The title of Vera Farmiga’s directorial debut feature, which premiered this past winter at the Sundance Film Festival and will be released by Sony Pictures Classics in New York and Los Angeles this Friday, is Higher Ground, but recent events have led me to believe it could as well be called “Common Ground”.
I recently sat down with Ms. Farmiga and her co-star Dagmara Dominczyk to discuss their film, and at one point Farmiga posited that “the intention of a film like this is hopefully just to find that common ground, that’s also higher ground.” Higher Ground explores the confluence between the earth-bound and grandiose, the tangible and intangible, the “common” and “higher”, with the hope of uncovering new means of human connection. The film follows Corinne (Farmiga) and her complex, decades-long relationship with God and faith, from a rocky childhood to a shotgun marriage to an extended period living as part of an insular Christian community. My conversation with Farmiga and Dominczyk provided insight into not only these tropes, but also each woman’s creative process and the status of faith and femininity in contemporary American cinema.
For Farmiga, the challenges this project presented only made it more attractive. In the case of Higher Ground, Farmiga did much of the pre-production work herself even before she signed on as director. “I grew the film,” she admits with a laugh. Chief among those strong impulses and ideas is her commitment to the piece’s unusual tenor: earnest, mature, and non-confrontational, Higher Ground eschews just about every conception one has about a film covering Christian fundamentalism. “It pisses some people off because you’re not taking sides,” Farmiga says. Farmiga’s eyes light up instantly in response and she raves, “Oh no, I would’ve loved that! Farmiga notes that the film’s formation mirrored the stages of her second pregnancy: pre-production during her first trimester, shooting during her second, post-production during her third. Higher ground is indeed common ground.
It's that Farmiga treats them with such matter-of-fact grace. "The film magnifies those moments of the restless soul, those dark nights of the soul," Farmiga said a few weeks ago in Dallas, where she had come to promote the film. "Higher Ground" is based on a memoir called "This Dark World," by Carolyn S. Briggs, who co-wrote the screenplay adaptation with Tim Metcalfe. Only if Farmiga agreed to direct could the film get funding.
"I think films about faith that are easily marketed to the faith-based community, or films that use religion as backdrop to horror movies, those succeed," Farmiga noted. At the film's premiere at the Sundance Film Festival in January, Farmiga joked that she did all the things that a debut director is supposed to avoid: Her movie has multiple music cues, takes place in three visually distinct times periods and features complicated scenes involving animals and children. Speaking of Farmiga's performance: "Higher Ground" was acquired shortly after Sundance by Sony Pictures Classics, which is opening the movie in theaters just prior to the rush of fall prestige. After Vera Farmiga was nominated for an Oscar for her performance opposite George Clooney in the 2009 film "Up in the Air," the actress was offered the chance of a lifetime -- not just to act in a film, but to direct it as well.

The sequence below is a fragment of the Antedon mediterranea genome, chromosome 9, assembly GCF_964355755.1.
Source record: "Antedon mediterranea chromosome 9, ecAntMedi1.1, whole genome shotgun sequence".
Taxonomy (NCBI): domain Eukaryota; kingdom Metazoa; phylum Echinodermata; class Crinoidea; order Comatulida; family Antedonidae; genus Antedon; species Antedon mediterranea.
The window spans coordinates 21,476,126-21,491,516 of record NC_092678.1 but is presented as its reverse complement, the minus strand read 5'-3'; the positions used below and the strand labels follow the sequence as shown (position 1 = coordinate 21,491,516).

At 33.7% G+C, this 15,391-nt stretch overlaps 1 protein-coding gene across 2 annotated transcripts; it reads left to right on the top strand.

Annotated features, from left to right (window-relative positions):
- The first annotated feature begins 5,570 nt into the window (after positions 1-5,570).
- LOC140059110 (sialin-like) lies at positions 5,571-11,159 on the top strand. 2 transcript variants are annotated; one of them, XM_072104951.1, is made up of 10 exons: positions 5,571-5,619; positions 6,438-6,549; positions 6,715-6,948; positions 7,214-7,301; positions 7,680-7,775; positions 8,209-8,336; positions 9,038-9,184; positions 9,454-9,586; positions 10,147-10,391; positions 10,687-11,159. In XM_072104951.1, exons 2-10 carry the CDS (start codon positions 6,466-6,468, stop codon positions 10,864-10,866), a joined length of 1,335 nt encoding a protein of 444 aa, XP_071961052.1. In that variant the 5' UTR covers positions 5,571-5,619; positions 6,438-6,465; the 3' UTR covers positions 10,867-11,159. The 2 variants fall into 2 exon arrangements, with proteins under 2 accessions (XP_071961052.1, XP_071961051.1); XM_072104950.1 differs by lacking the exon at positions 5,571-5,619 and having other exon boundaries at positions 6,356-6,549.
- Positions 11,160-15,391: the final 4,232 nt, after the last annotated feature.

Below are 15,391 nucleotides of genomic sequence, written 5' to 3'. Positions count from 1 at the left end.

The result is indie drama "Higher Ground," due in theaters on Friday. The film is inspired by Carolyn Brigg's memoir "This Dark World," in which a young woman enters a community of evangelical Christians, then begins to question her faith.
"Ground" follows lead character Corinne (Farmiga) over a span of 20 years. Farmiga, 38, made the film a family affair with husband Renn Hawkey a producer and musical director and her sister Taissa, 15 years-old at the time and with no prior acting experience, playing young Corinne.
"Higher Ground" debuted at 2011's Sundance Film Festival, launching Farmiga's second career as a filmmaker and a budding acting career for Taissa. Reuters sat down with the sisters to talk about their experience of working together on "Higher Ground."
Taissa: "Vera texted me and was like, 'Hey, do you wanna play the younger version of me in a movie I'm directing?' Taissa: "There was. Vera: (turns to Taissa) "You should thank me! (laughter) (laughter)
Vera: (laughs) "Yes. Taissa: "None at all. Q: Vera, why have your sister in the film? Vera: "So many. (turns to Taissa). (to Taissa) Vera: "It depends on the moment. Taissa: "But there are times when you're that cool older sister."